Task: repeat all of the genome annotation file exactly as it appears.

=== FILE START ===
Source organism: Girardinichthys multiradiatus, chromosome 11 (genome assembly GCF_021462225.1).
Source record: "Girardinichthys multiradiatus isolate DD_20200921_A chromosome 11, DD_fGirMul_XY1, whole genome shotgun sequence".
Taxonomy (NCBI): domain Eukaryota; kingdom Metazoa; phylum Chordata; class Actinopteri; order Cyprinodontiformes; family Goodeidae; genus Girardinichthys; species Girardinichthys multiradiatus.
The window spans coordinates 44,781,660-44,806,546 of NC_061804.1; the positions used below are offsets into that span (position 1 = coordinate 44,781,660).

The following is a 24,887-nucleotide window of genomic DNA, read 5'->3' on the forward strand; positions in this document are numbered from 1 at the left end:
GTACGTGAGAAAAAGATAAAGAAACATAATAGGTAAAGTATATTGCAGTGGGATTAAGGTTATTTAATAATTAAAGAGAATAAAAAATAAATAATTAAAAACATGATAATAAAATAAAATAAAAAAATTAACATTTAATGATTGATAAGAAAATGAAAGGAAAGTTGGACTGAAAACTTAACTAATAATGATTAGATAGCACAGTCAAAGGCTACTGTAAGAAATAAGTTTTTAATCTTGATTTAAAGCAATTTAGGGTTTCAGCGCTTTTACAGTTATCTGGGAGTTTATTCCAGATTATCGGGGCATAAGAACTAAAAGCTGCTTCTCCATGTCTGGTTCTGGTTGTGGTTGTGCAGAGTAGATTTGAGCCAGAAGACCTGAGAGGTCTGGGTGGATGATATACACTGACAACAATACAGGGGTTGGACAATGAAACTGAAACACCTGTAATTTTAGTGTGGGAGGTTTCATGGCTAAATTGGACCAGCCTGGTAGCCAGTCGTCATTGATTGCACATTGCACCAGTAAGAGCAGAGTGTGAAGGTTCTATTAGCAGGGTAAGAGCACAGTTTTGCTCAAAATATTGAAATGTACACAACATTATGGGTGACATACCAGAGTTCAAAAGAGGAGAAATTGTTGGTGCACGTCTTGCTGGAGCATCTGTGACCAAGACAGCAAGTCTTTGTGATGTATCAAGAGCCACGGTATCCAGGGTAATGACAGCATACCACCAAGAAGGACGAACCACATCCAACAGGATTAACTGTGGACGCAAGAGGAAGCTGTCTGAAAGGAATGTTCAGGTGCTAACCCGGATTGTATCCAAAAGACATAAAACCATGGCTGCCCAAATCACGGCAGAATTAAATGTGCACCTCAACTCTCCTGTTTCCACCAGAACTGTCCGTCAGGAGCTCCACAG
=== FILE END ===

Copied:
Source organism: Girardinichthys multiradiatus, chromosome 11 (genome assembly GCF_021462225.1).
Source record: "Girardinichthys multiradiatus isolate DD_20200921_A chromosome 11, DD_fGirMul_XY1, whole genome shotgun sequence".
Taxonomy (NCBI): domain Eukaryota; kingdom Metazoa; phylum Chordata; class Actinopteri; order Cyprinodontiformes; family Goodeidae; genus Girardinichthys; species Girardinichthys multiradiatus.
The window spans coordinates 44,781,660-44,806,546 of NC_061804.1; the positions used below are offsets into that span (position 1 = coordinate 44,781,660).

The following is a 24,887-nucleotide window of genomic DNA, read 5'->3' on the forward strand; positions in this document are numbered from 1 at the left end:
GTACGTGAGAAAAAGATAAAGAAACATAATAGGTAAAGTATATTGCAGTGGGATTAAGGTTATTTAATAATTAAAGAGAATAAAAAATAAATAATTAAAAACATGATAATAAAATAAAATAAAAAAATTAACATTTAATGATTGATAAGAAAATGAAAGGAAAGTTGGACTGAAAACTTAACTAATAATGATTAGATAGCACAGTCAAAGGCTACTGTAAGAAATAAGTTTTTAATCTTGATTTAAAGCAATTTAGGGTTTCAGCGCTTTTACAGTTATCTGGGAGTTTATTCCAGATTATCGGGGCATAAGAACTAAAAGCTGCTTCTCCATGTCTGGTTCTGGTTGTGGTTGTGCAGAGTAGATTTGAGCCAGAAGACCTGAGAGGTCTGGGTGGATGATATACACTGACAACAATACAGGGGTTGGACAATGAAACTGAAACACCTGTAATTTTAGTGTGGGAGGTTTCATGGCTAAATTGGACCAGCCTGGTAGCCAGTCGTCATTGATTGCACATTGCACCAGTAAGAGCAGAGTGTGAAGGTTCTATTAGCAGGGTAAGAGCACAGTTTTGCTCAAAATATTGAAATGTACACAACATTATGGGTGACATACCAGAGTTCAAAAGAGGAGAAATTGTTGGTGCACGTCTTGCTGGAGCATCTGTGACCAAGACAGCAAGTCTTTGTGATGTATCAAGAGCCACGGTATCCAGGGTAATGACAGCATACCACCAAGAAGGACGAACCACATCCAACAGGATTAACTGTGGACGCAAGAGGAAGCTGTCTGAAAGGAATGTTCAGGTGCTAACCCGGATTGTATCCAAAAGACATAAAACCATGGCTGCCCAAATCACGGCAGAATTAAATGTGCACCTCAACTCTCCTGTTTCCACCAGAACTGTCCGTCAGGAGCTCCACAG